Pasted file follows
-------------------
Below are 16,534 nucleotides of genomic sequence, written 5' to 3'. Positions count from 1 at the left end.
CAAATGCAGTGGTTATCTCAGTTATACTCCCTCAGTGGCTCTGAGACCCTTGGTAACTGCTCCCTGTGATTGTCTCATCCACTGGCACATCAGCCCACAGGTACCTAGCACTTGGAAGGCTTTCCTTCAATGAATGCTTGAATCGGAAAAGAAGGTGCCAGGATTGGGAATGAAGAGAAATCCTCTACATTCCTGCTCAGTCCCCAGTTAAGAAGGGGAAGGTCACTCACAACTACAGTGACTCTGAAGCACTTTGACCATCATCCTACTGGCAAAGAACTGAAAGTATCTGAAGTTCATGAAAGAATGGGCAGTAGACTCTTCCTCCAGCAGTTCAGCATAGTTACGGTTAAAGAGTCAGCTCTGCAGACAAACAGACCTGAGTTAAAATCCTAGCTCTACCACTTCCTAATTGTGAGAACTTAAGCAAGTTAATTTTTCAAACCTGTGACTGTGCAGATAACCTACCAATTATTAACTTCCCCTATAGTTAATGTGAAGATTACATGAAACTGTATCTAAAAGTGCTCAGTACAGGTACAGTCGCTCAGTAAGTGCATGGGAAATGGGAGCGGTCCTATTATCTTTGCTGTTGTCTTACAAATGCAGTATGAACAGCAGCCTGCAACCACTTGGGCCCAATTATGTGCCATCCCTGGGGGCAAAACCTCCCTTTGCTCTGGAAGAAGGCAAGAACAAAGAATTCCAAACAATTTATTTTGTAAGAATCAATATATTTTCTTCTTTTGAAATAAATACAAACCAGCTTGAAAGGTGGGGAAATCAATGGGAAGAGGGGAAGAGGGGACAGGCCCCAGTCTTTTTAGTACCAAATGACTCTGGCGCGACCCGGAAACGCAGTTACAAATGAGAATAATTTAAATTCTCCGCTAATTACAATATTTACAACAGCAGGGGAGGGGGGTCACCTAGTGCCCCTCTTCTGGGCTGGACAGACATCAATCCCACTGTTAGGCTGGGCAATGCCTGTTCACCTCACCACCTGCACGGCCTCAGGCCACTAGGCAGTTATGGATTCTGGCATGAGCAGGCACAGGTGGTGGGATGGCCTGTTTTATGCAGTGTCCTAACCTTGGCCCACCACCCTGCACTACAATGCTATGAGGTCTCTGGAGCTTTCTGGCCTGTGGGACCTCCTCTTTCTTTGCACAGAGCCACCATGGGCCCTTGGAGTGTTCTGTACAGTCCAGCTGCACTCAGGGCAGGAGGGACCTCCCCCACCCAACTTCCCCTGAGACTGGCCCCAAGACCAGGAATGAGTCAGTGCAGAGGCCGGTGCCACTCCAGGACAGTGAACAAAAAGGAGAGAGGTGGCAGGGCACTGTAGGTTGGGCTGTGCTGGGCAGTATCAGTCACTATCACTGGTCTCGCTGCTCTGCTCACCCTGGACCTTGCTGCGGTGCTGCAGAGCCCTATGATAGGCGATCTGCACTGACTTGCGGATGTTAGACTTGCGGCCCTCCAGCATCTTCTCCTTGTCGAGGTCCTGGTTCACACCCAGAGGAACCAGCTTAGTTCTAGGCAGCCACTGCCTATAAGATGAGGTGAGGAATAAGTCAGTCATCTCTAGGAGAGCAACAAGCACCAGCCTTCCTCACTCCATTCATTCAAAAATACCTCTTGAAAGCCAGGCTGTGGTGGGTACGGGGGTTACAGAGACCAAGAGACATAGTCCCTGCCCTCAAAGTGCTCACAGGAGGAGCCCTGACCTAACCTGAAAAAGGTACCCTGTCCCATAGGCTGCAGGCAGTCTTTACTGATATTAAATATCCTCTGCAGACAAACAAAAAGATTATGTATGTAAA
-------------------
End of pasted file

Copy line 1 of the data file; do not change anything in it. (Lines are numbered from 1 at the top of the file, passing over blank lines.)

Below are 16,534 nucleotides of genomic sequence, written 5' to 3'. Positions count from 1 at the left end.